Mahogany (Swietenia macrophylla) is an exotic tree, which is heavily adapted to the climatic conditions of wet and intermediate zones of Sri Lanka. Although the state sector manages mahogany with longer rotations, private sector expects to achieve the maximum timber yield within a shorter period. Due to the land scarcity, many of these mahogany plantations have been established in barren and rubber uprooted lands which were heavily degraded. Therefore the soil conditions and site factors directly affect the growth of the mahogany within short rotations.

The present study was carried out in a 7 years old mahogany monoculture plantation established in Gomaragala, in low country wet zone of Sri Lanka to find out the effect of soil and site factors to the mahogany tree growth. Extent of this forest is 20.7 ha and it is managed by a private plantation company. This forest has been divided into 2 lots for the purpose of administration and further divided into 240 plots of 20 perch each.

In order to identify the relationships, between growth and site factors, tree dbh and height were used as growth parameters. Slope, bedrock establishment and terrain were selected as selected site factors. The growth parameters (i.e.dbh and height) were measured for all the trees in plantation (one measurement from each plot). Slope and terrain as geographical parameters were measured of all 240 plots in the entire plantation.

Since the regression based methods were not adequate for both qualitative as well as quantitative parameter analysis, GIS based analysis used for the present study, using ArcView 3.3. In order to create digital maps, the survey plan of the selected forest was digitized and georeferenced using 10 ground control points collected by a GPS data receptor. Then the georeferenced base map was digitized to demarcate all the plots and other land marks. After that different maps were prepared in vector form separately for each parameter. However, for the analysis, all these vector layers were converted to raster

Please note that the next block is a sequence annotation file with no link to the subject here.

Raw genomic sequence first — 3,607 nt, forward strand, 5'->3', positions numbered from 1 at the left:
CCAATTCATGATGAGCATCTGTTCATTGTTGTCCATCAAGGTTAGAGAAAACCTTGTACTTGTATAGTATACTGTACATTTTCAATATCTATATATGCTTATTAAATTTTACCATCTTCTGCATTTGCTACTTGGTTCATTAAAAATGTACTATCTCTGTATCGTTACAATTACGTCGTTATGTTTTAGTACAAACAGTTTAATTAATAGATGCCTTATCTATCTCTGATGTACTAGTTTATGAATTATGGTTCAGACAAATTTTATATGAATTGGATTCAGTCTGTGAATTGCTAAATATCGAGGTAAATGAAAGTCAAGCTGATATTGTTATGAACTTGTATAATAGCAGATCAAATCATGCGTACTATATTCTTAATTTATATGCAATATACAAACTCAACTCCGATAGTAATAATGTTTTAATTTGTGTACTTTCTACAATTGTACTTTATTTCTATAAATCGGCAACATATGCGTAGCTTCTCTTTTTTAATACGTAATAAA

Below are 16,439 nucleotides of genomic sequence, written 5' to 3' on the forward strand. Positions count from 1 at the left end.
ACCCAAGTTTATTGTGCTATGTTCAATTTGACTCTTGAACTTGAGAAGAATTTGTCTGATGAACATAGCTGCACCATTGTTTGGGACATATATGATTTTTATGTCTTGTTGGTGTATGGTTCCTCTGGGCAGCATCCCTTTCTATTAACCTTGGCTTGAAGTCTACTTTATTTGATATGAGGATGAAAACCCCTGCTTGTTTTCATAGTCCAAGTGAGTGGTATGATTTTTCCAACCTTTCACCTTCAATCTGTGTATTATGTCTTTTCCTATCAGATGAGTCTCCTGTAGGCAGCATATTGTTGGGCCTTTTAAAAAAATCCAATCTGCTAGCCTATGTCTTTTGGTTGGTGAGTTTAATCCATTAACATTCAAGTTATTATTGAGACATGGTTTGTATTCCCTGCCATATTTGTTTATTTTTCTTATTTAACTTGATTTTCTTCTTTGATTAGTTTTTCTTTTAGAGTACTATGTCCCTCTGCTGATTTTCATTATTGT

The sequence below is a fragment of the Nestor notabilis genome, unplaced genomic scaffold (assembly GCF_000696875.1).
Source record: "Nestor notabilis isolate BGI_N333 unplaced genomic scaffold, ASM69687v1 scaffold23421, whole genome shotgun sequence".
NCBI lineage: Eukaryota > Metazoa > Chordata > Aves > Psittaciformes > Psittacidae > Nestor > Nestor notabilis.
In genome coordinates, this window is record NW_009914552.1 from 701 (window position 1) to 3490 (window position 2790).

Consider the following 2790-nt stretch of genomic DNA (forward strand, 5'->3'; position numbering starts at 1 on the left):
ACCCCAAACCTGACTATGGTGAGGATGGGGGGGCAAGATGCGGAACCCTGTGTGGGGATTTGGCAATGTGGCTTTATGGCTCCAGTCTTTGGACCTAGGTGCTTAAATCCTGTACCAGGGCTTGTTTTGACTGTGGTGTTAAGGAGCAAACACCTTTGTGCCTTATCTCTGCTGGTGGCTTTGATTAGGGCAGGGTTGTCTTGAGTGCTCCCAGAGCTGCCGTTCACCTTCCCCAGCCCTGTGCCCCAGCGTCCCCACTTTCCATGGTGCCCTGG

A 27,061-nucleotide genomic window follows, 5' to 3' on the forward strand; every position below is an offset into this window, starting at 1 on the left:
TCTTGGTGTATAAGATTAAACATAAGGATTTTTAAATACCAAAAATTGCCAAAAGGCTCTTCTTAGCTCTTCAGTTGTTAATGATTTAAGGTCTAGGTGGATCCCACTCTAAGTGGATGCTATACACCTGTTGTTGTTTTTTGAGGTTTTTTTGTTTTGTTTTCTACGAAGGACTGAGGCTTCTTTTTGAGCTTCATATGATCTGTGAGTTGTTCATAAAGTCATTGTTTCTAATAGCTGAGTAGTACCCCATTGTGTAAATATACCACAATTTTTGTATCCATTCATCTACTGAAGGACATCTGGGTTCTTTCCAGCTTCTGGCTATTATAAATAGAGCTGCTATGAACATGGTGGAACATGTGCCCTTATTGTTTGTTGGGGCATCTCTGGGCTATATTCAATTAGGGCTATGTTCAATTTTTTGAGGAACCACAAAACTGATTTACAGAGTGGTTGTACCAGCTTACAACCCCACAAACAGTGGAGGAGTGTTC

layers. Raster layers were then reclassified and overlaid (two or three layers at a time) with the growth parameters to identify the effects. Then map analysis was completed to make decisions regarding tree growth in different site factors.

Results revealed that there are significant relationships between tree growth and the selected site parameters. However, the best conditions for the mahogany tree growth in the particular area are the slope between 110-240, and shallow bedrock prevalence and stony terrain.

 

K.R.A.H.A. Randeni and S.M.C.U.P. Subasinghe

Department of Forestry and Environmental Science, University of Sri Jayewardenepura Sri Lanka.